The most wonderfully generous, neighborly gesture was our neighbor’s insistence that we use her family’s pool whenever we wanted. We took her up on her offer immediately and often. There isn’t a sweeter offer for parents who know all too well the oppressive and restrictive heat of Austin summers.
Water is the great heat nullifier—the one true outdoor relief from the withering sun. And water becomes the necessary element for our family’s outdoor recreation once the thermometer books it into the nineties and keeps on going. Water activities allow us to venture outside fearlessly, giving us a respite from our air-conditioned sanctuary.
Both Davis, four, and Hudson, two, cannot get enough of the water. So during the summer, we consistently utilize our across-the-street pool privileges. Davis was a pseudo-swimmer by the end of last summer. He honed his breath-holding and kicking skills by repeatedly jumping in and swimming to my wife or me or back to the steps, his eyes always wide open, refusing to wear goggles. Hudson is certain that he too can swim. Knowing otherwise, we’re constantly imploring him to wait until one of us capable of retrieving him is in the water and prepared for his carefree plunge.
For our boys, there’s only one thing that upstages time in our neighbors’ pool on a hot summer day—that’s any summer day spent on Jekyll Island, Georgia. We always make it a summer priority to visit my parents there. Every day on Jekyll, we take the boys (and this summer we’ll bring their new sister along) either to the beach or to the pool or both.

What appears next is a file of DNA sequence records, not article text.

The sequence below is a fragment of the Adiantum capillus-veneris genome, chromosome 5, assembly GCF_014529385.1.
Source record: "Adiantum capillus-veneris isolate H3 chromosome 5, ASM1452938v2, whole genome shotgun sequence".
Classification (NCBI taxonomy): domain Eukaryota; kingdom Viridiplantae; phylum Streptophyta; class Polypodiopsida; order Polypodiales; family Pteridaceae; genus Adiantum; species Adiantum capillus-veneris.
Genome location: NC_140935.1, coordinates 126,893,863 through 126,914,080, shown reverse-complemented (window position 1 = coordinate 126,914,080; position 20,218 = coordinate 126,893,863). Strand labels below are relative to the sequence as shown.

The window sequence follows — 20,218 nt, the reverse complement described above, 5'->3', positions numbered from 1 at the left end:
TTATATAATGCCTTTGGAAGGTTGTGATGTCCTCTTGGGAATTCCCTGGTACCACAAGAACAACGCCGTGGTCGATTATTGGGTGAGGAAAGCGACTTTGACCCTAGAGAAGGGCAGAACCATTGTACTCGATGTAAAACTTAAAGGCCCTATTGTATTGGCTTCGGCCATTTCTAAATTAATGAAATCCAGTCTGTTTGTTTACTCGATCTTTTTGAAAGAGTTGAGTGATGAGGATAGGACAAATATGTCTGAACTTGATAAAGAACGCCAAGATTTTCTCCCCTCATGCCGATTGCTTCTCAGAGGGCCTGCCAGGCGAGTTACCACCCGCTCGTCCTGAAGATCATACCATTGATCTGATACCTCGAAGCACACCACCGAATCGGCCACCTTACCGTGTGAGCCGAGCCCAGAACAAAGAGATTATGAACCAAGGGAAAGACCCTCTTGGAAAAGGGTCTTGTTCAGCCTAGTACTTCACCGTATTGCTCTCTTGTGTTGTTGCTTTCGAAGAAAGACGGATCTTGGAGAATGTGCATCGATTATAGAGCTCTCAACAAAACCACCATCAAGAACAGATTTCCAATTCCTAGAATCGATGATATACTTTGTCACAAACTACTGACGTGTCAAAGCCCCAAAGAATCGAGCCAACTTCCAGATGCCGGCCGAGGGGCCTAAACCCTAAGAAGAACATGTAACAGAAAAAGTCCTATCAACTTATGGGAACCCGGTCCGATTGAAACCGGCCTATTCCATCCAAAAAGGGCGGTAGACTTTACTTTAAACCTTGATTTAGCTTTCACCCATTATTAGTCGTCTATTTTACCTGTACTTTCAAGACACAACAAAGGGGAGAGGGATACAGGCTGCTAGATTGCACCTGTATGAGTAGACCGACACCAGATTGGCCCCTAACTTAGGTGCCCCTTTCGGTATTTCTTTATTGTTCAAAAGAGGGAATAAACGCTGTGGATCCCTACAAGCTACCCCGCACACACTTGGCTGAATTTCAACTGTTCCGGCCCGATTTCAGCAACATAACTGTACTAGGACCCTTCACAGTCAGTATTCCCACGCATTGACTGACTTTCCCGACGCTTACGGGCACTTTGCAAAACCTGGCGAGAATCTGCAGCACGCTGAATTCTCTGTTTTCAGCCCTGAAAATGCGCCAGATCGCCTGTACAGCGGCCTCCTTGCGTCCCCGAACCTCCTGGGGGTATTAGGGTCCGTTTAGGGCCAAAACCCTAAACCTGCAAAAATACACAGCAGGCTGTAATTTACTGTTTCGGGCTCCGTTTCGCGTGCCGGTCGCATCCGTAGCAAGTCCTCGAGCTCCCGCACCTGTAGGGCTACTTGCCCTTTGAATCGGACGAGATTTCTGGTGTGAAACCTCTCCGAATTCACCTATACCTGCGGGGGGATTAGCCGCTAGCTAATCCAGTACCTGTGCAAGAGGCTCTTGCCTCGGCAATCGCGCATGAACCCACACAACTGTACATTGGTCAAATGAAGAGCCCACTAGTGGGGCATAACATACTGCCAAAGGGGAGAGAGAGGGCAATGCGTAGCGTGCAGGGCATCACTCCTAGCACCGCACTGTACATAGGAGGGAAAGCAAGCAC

Between the water, waves, and sand, the beach is a wonderland of activity for the kiddos. We build sandcastles and mud pits; Davis “fights” the waves; they run out as if to dare the ocean to come after them and then run back as the surf chases them onto the sand. When they’ve swallowed their fill of saltwater and their nether regions are rubbed raw from swimsuits full of sand, we head back over to the pool. And at least once every Jekyll visit, we’ll branch out to the island’s not-too-large water park. There the lazy river is the activity of choice, though very soon they will be eager to take on the wave pool and the water slides.
But fun in the sun and water is by no means limited to the pool, beach, or water park. Davis and Hudson have spent many an afternoon jumping on their trampoline transformed into a self-contained water park just by the addition of a sprinkler. And I freely admit I’m not too old or too proud to join them in taking my turn on the “slip-n’-slide,” although Hudson is much more amusing to observe since he does his best slip-n’-sliding in the nude.
Of course, the great objective of any of our water activities is for our kids (and us) to enjoy being active outside even on the hottest summer afternoon. The invaluable bonus: how wonderfully exhausting just a short time in the sun and water is for our little ones.